A list of countries where the future financial outlook appears glum has been compiled by Bloomberg, the financial data and media company.
Heading the list were Venezuela, Argentina, South Africa, Ukraine and Greece which, it said, were “the five most painful economies in which to live and work”.
Their calculations are based on inflation and unemployment rates which, when predicted to be high, create misery for the people.
Perhaps surprisingly, Portugal entered the list in number 10 position. Spain was put in 6th place and Italy in 11th. All the European countries on the so-called misery list show about average projected income levels relative to other countries.
Bloomberg says these four (Portugal, Italy, Greece and Spain) were ones with “bloated budget deficits” and “remain in dire straits”.
Greece's public debt is now equal to 177% of GDP, the highest level in the eurozone. The country suffers 25.8% unemployment, with more than half of its young people out of work.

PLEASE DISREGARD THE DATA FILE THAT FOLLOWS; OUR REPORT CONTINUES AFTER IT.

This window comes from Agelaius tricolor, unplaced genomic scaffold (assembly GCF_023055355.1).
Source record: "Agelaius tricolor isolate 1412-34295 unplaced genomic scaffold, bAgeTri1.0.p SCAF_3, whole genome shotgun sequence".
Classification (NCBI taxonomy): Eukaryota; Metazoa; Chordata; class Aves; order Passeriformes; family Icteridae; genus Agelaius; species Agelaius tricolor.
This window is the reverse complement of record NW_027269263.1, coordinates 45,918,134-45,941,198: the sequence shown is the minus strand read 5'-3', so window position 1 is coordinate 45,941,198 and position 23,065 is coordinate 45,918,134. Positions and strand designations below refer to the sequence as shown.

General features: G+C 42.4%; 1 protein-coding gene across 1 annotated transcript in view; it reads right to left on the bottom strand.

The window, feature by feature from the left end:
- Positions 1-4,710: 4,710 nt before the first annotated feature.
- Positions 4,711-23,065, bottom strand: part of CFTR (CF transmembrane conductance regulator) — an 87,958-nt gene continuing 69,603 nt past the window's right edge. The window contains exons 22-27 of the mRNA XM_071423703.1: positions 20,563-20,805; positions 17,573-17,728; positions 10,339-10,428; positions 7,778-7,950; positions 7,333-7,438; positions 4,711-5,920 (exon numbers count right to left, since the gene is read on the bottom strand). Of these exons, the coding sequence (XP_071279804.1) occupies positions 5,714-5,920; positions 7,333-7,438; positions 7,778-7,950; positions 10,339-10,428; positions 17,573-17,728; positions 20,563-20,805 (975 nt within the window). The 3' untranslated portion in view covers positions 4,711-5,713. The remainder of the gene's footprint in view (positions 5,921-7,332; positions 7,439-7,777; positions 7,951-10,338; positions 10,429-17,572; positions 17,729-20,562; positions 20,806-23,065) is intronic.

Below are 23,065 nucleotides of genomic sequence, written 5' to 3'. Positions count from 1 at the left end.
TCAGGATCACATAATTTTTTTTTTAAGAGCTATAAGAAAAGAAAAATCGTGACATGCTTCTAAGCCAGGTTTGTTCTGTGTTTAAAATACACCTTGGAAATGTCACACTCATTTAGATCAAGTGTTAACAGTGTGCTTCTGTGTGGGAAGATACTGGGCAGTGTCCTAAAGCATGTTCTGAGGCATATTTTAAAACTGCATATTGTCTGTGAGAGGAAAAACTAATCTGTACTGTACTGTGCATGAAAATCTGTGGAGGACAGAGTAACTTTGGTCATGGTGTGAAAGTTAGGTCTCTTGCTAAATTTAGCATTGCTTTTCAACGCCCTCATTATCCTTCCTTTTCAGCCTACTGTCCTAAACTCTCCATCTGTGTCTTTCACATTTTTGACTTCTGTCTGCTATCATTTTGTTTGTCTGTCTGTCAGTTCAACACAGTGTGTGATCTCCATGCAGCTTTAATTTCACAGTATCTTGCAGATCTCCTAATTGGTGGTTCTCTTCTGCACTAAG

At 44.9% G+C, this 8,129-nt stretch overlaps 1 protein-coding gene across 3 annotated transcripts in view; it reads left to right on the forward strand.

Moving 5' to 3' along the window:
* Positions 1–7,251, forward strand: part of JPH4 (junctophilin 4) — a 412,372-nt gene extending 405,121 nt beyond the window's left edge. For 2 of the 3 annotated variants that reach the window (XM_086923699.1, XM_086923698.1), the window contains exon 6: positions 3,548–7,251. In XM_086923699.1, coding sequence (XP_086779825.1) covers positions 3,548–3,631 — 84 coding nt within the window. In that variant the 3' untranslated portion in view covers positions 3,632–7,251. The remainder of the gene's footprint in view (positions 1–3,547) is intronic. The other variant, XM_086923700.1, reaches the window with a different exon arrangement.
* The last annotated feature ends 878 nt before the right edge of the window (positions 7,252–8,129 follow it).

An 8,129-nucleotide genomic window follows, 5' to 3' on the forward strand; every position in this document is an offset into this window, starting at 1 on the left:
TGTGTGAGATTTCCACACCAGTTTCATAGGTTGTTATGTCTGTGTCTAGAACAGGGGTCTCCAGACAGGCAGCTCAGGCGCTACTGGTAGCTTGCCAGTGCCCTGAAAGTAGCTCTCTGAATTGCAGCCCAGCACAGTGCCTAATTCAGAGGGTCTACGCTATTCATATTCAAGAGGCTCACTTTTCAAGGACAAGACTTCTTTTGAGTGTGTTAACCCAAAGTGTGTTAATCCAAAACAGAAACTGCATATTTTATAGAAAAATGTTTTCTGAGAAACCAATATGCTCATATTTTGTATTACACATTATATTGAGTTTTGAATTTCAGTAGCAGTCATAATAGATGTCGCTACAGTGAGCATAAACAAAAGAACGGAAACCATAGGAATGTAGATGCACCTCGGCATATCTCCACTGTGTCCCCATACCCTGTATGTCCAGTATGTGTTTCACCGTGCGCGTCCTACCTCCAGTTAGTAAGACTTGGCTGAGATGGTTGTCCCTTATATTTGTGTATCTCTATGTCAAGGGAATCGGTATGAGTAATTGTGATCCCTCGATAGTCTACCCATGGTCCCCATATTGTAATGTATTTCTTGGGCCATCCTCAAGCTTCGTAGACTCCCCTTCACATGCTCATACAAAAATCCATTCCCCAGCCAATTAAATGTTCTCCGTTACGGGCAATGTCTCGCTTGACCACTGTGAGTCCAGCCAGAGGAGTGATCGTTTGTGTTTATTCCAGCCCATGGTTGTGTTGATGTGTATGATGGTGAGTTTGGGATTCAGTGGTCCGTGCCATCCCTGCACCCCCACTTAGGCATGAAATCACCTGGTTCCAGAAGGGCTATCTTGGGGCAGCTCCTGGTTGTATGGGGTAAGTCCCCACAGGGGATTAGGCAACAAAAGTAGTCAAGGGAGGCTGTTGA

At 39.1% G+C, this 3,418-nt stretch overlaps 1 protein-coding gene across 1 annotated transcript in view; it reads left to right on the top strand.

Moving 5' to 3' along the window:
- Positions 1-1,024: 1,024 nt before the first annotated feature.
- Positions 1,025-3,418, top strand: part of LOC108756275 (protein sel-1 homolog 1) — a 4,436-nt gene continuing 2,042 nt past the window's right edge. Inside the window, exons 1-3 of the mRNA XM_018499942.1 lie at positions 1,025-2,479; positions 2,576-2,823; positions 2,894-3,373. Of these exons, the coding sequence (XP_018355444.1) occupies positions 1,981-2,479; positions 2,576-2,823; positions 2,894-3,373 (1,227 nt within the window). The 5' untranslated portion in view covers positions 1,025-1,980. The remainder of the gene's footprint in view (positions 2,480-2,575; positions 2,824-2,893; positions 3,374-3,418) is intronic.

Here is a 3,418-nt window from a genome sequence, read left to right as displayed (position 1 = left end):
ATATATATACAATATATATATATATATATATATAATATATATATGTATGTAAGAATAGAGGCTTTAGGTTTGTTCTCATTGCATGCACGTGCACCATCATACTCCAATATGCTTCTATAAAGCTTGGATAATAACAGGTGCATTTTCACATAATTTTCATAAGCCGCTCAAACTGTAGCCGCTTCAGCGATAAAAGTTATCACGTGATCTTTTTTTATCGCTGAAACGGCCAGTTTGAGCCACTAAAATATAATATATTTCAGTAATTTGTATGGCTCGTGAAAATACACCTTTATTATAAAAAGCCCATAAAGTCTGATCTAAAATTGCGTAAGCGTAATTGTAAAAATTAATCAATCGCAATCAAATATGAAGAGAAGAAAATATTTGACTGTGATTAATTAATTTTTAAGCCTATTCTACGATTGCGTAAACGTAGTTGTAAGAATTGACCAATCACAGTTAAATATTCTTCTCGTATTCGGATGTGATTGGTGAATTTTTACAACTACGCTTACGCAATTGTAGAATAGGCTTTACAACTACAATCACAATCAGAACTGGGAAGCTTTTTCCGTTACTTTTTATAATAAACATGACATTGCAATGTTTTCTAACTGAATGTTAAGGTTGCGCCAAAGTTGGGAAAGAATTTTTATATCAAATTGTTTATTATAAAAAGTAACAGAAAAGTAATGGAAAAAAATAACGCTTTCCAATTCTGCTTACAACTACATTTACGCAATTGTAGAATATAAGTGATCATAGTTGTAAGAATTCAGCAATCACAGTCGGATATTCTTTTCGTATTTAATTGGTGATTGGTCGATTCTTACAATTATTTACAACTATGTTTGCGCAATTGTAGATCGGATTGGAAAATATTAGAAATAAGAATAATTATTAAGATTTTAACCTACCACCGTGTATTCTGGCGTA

Italy's public debt has jumped from 116% to 133% of GDP in three years. GDP has dropped nearly 10% in six years, industrial production has reversed back to the levels of 1980. The youth jobless rate is 44%.
The conditions facing consumers in Venezuela are woeful. Inflation is running at 64% and with the collapse of oil prices the country has no money to import even basic goods. Despite having the world’s biggest oil reserves, people have to queue for hours to get toilet paper or cooking oil.
Argentina’s economy contracted last year and is predicted to continue to shrink while South Africa is trying to recover from the recession which struck in 2009. People there contend with electricity blackouts which are expected to continue for the coming three years.
Ukraine is in a sorry state. Even with the recent ceasefire, the jobless rate is expected to rise as is inflation which has hit Ukrainian households, already struggling on very low incomes and with little prospect of growth.